The traditional silo structures of most governments are not well suited to advancing progress in human capital development. Tackling human capital priorities requires a multi-sectoral approach necessitating government to work collaboratively across ministries. These were key points of discussion when 25 currently serving ministers of education, health, finance and economic planning who are all “alumni” of the Harvard Ministerial Leadership Program gathered in Addis Ababa. Although the logic for cross-government collaboration such as greater budget efficiency and higher-level impact may seem self-evident, institutionalizing a collaborative approach within and across government ministries is challenging. In examining the experience of multiple countries, including Ethiopia, Brazil, Ghana and Bangladesh, ministers recognized the fundamental importance of ministerial initiative in initializing collaborative partnerships and sustained leadership in ensuring effective implementation of the initiative. Experience shows success depends on a shared, actionable plan, shared budget, and clear lines of responsibility and accountability.

Why Human Capital?

Africa has the largest and fastest growing youth population of any region in the world. The potential upside of this demographic phenomenon is a so-called demographic dividend of accelerated economic growth driven by a large productive and economically active population. The reality is only about 55% of the potential human capital is “developed” i.e. is sufficiently educated and healthy to usefully contribute to economic productivity. The table below reflects the key human capital development indicators for countries participating in the Addis Roundtable.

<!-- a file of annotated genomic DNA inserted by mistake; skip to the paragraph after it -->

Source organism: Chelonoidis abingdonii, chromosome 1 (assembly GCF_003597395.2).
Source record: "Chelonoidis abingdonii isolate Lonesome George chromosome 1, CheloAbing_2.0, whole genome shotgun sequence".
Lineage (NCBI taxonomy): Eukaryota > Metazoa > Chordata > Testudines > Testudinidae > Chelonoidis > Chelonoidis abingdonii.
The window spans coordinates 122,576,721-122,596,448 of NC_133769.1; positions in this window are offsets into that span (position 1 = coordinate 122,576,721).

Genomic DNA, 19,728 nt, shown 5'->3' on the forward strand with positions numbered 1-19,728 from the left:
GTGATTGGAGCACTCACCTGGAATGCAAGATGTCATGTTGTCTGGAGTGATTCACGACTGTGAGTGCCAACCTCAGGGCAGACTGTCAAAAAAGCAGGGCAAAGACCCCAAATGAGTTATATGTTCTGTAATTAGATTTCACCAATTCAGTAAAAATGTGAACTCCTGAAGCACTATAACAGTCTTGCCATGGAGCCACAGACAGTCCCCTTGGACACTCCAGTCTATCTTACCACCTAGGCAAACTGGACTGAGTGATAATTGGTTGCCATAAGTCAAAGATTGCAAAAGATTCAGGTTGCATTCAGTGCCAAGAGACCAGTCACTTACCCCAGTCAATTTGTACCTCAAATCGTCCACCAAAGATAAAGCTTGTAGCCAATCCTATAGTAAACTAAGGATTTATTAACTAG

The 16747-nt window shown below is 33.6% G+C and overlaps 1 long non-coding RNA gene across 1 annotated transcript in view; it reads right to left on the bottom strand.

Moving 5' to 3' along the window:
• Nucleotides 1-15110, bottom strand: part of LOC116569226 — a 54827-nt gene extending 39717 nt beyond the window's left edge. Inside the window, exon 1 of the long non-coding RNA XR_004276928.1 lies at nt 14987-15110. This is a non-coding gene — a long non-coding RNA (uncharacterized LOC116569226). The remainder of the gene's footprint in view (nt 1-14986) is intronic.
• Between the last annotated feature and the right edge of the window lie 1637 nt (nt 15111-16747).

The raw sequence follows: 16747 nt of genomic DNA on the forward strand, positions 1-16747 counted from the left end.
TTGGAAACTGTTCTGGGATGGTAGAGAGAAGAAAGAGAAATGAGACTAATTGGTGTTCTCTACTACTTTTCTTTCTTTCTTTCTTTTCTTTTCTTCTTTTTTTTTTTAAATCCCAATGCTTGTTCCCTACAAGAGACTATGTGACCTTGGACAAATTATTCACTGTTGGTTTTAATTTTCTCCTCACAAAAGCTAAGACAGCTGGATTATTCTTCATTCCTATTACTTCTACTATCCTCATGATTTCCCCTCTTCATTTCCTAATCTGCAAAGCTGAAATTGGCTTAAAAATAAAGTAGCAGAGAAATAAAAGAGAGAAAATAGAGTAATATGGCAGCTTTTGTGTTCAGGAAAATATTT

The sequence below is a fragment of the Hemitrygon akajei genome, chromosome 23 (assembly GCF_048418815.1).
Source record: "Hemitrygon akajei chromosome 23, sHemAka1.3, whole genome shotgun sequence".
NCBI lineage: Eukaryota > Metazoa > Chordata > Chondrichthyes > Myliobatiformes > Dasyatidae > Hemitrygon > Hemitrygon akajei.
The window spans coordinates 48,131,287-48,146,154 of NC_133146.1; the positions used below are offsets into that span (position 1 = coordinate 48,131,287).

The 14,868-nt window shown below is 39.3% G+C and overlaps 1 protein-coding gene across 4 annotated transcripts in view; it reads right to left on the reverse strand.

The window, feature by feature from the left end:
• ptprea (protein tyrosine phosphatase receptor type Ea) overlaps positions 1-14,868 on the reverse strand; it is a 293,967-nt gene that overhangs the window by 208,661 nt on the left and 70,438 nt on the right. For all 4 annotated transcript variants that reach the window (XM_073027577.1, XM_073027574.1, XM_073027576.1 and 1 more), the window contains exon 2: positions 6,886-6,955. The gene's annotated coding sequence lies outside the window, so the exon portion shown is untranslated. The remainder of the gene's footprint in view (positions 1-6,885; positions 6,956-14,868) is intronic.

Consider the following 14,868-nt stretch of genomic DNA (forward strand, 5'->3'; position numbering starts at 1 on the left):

Dividend or Deadweight?

In order to optimize prospects of a demographic dividend Ministers were encouraged to concentrate on getting the fundamentals right. Evidence of the combination of highest return investments for human capital development is well established.

The more challenging question is why governments struggle to achieve these goals.   The Roundtable posited that a critical part of the problem is the traditional silo-bureaucraticHuman Development structure of government. The ideal is a whole-government cross-sectoral strategy coordinating human capital development across all parts of government. But even without that, Ministers were able to appreciate the clear benefits of multi-ministry collaboration, which they themselves could initiate and lead, most notably higher returns from pooled budget resources and potential greater impact from the combined effort of multiple agencies.  The main part of the Roundtable involved each Minister identifying collaborative opportunities that could help accelerate progress in their key ‘legacy’ goals, and developing a country specific action plan for initiating these opportunities.  Ministers left the Roundtable re-energized and re-committed to their central mission.  One Minister said, “The pairing of operational Ministers with their Finance Ministers, with expectations that they would buy into goals and take equal ownership has been very helpful.”  Another noted, “The program, as usual, was quite thoughtful, creative and
helpful. Bringing together Human Development and finance and planning ministers has a much higher return on effort.”